“Is there any other way to get you to deactivate?” asked Micah. He knew all about the I.L.s. Or he thought he did.
“I’m afraid not. Relax. You may enjoy this experience.”
Micah wasn’t going to fall for that. “Not going to happen. So I.L., am I asleep or awake?”
An image of himself in bed appeared in his mind. “You are out cold. Your mind is in a dream-state while your body rests. Think of it as lucid dreaming with a computer guide,” said the InnerLink. It almost sounded like it was happy.
Micah had a few more questions. “And who else is in here with me?” He didn’t trust anything that could mess with his head.
“No one can join your Link without your expressed permission now that you are out of your coma. Your father deactivated all of the ExtraLink as soon as you woke up. You and I are the only ones in here.” The I.L. sounded way too calm and peaceful for Micah’s taste. He was not a calm kind of guy.
“Update me so I can get you out of my head,” ordered the man. There was nothing this thing could say that would convince him that a computer inside him was a good thing.
“Well, Mike. Actually, I’m all over your body. InnerLinks have changed a lot while you were out. I’m a network of 1,123,004,904 picobots throughout your body. You have bonus bots due to your injuries. Most people have right at a billion. You need several million more to keep you going.”
Micah was confused. “Wait. How long was I out?” This made no sense. Unless…
“Today is May 23rd, 2074. You were in a coma for fifteen years, two months and three days. Per your written wishes, no PicoTech was used to repair your injuries until two months ago. A new law was passed in 2072 allowing a family to override the wishes of the individual if the use of picotechnology has shown to be beneficial and the individual has no knowledge of the new technology. It is commonly known as Micah’s Law. You caused quite a stir. Two years of court battles followed. Your mother finally won the right to have this done over your father’s objections.”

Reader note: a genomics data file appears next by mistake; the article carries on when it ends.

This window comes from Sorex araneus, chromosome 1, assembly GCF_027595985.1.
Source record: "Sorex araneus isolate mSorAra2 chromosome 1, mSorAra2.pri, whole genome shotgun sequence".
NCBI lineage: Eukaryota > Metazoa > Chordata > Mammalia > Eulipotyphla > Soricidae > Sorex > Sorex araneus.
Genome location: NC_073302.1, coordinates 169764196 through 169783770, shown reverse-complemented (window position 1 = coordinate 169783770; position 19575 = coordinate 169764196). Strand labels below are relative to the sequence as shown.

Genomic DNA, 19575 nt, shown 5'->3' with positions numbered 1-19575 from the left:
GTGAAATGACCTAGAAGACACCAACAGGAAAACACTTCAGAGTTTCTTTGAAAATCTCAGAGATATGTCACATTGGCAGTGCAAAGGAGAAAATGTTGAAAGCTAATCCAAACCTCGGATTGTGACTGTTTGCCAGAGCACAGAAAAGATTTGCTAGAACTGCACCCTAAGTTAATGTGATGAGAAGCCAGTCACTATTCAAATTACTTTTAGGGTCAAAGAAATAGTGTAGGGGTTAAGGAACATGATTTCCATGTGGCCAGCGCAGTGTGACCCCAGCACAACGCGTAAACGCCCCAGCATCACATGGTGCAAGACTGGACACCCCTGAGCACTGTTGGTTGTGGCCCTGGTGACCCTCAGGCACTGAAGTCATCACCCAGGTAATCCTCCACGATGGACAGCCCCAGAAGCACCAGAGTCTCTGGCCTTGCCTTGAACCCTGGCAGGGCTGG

Micah sighed in his mind. “That figures. Go on. How bad was I hurt?”
“Are you sure you want to see the pictures? I have them saved for you, but they are disturbing.” The I.L. seemed to be concerned.
It’s amazing how well they can program these things. “Just show me,” said Micah. The first image in his mind was the mangled remains of his bike. He felt worse for the electracycle than he did about his body. Restoring it had cost him twenty thousand dollars. It was a shame. Next came a video that was more shocking. His body was being loaded onto a stretcher while paramedics stopped bleeding all over his battered body. Both his legs were beside him in cryo-containers. The stumps where his legs had been were covered with metal caps designed to stop the flow of blood while keeping the tissue alive. Micah was glad he was already asleep or that would have made him pass out.
The next series of images showed him following each of the three surgeries. A picture of Micah’s body was in his mind, legless and wrapped in bandages. The I.L. narrated, “The first surgery took fourteen hours and was able to repair your internal injuries. The spinal cord took seven of those hours. I can show you the video of the procedure if you would like. The cyber-mech and micro-lasers used by the surgeon were cutting edge at the time. In fact, it is now in common use thanks to your injury.”